Loons and the gulf oil spill

Two adult loons in Minnesota are equipped with satellite transmitters and geolocators in an effort to study the movements and foraging patterns of fish-eating birds while they migrate through the Great Lakes.

View a video of loons being tagged
View a slide show of loons being tagged
View KARE 11 Simply Science story
Do Minnesota Loons migrate to the Gulf of Mexico?
How might the oil spill impact the loons?
What can Minnesotans do to help the loons?
What research is being done to monitor the loons?
Do Minnesota Loons migrate to the Gulf of Mexico?
Minnesota has more loons (roughly 12,000) than any other state except Alaska.
Some Minnesota loons winter off the Atlantic coast from North Carolina southward to Florida, but more winter along the Gulf coast from Alabama and the Florida panhandle southward along the western coast of Florida to the Florida Keys. See movements of three previously tagged loons.
They use near-shore areas that are generally less than 150 feet deep.
Areas from Orange Beach Alabama through the Pensacola, Florida area are having severe problems with oil washing ashore. Those are the areas where loons will begin arriving in October and November. Younger loons follow a month or so later.
At this point, we don’t know the extent of the threat or what percentage of our loon population could be lost to the oil spill.
All we do know is that it is a significant threat that will not be gone by November.
Unfortunately, there is no strategy that will prevent the loons from migrating or from choosing another wintering area. Their migratory routes are “hard-wired in their genes” and most will be heading for the Gulf.
How might the oil spill impact the loons?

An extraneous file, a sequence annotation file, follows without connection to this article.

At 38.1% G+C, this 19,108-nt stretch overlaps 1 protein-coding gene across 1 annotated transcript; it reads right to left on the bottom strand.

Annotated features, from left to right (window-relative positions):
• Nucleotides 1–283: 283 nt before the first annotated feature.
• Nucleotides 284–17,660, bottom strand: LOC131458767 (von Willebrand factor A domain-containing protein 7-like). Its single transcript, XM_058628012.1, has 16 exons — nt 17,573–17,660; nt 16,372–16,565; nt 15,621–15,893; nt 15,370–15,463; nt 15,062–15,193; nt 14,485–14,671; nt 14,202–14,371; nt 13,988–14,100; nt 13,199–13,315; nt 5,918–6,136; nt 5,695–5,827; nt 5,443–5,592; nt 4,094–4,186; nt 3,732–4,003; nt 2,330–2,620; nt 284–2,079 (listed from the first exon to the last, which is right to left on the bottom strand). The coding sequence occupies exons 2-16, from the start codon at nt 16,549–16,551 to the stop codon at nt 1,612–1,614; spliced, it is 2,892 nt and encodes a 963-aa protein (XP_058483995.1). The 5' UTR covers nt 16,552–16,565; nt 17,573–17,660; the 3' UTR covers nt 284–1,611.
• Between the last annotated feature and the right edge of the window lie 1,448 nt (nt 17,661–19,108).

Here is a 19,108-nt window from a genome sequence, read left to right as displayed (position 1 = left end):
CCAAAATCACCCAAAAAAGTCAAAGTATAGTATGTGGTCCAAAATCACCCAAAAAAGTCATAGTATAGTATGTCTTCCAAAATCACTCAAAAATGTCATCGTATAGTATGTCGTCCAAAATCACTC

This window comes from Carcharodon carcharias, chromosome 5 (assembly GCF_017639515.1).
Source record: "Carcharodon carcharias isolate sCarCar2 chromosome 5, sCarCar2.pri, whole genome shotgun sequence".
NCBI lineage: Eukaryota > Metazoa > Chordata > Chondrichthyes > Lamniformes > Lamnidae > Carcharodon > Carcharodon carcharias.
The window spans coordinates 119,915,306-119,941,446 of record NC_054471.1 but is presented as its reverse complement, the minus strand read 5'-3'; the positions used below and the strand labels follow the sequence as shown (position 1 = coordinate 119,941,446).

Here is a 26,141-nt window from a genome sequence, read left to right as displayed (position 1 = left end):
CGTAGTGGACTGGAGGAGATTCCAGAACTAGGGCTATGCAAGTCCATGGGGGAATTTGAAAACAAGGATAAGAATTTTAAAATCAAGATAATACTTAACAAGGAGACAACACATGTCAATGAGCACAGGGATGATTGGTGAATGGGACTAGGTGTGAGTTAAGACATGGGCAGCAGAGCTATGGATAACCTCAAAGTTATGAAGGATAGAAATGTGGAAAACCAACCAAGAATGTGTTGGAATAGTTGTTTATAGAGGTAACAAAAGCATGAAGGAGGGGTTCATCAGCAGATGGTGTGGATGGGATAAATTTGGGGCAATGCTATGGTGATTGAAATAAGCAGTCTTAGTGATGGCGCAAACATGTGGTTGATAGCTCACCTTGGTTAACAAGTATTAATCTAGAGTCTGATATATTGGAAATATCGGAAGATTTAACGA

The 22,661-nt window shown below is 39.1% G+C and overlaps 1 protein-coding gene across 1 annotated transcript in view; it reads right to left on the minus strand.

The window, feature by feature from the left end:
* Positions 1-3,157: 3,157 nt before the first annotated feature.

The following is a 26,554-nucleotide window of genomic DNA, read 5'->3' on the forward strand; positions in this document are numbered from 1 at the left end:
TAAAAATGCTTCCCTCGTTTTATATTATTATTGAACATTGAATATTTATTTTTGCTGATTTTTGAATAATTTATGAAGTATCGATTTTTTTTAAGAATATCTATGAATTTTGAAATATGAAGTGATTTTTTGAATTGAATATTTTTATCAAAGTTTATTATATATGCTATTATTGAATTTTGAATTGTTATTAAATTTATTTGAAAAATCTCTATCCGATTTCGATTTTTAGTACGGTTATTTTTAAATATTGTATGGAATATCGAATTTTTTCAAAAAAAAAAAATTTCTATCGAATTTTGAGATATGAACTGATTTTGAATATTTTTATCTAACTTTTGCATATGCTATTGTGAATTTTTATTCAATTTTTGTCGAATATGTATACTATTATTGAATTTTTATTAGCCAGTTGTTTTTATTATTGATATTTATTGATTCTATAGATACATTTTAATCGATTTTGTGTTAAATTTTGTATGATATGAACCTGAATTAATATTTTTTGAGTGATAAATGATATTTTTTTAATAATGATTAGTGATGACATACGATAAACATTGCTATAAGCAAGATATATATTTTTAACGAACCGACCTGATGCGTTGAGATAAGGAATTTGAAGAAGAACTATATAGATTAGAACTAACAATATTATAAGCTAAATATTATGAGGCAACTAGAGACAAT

While this disaster at first seemed far away, the hazard to Common Loons now still strikes close to home and close to the heart.
Loons have no defenses against oil. They do not recognize a sheen of oil on the water as a hazard.
For some loons, it will be a one-way trip to the oily offshore waters and soiled shorelines where they could perish when they become mired in oil or face a lack of natural foods that have been eliminated by the oil.
The oil in the Gulf is contaminating near-shore grasses and marsh areas where loons spend the winter.
Loons need a clean, healthy and diverse marine environment. It may take years to restore such an environment in the Gulf. No one know at this point how long that may take – especially while the oil continues to flow. When the environment is cleaned up, then the wildlife victims of the oil spill can begin to recover.
Some Minnesota lakes could become hauntingly silent in the next few years if loons do not return from their wintering grounds.
Loons like fish – panfish, perch, ciscoes, suckers, trout, bullheads, smelt, and minnows. They also may eat frogs, leeches, crayfish, mollusks, salamanders, amphipods, and insects.
Unlike most birds which have hollow bones, loon bones are dense, helping them to dive to depths of some 250 feet in their search for food. They can stay under water for up to five minutes.
Scientists think loons can live for 30 years or more.
While the immediate outlook for our wintering birds in the Gulf is bleak, we can learn from the wisdom of ornithologist Roger Tory Peterson when he saw the Ospreys near his home in Old Lyme, Connecticut, declining from the effects of DDT. He said that wildlife species are far more resilient than we usually give them credit for. They can recover from disastrous population declines if people take action to provide and restore a clean, healthy environment, including safe places to nest and to winter, and provide protection from illegal killing.

http://www.dnr.state.mn.us/eco/nongame/projects/loonsgulf.html

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One Response to Loons and the gulf oil spill

  1. therese davis says:

    How about…”…and provide protection from killing PERIOD.” I find it inhumane that species decline is largely ignored by hunters. When the midwest showed a devastating crash in the crow population due to west nile virus? they were STILL ALLOWED to be hunted in Illinois! There is a noticeable absence of moose and bear in Minnesota… but they are still hunted there too. If you need to feed your family, I totally understand. But I do NOT think KILLING should be called a ‘sport.’

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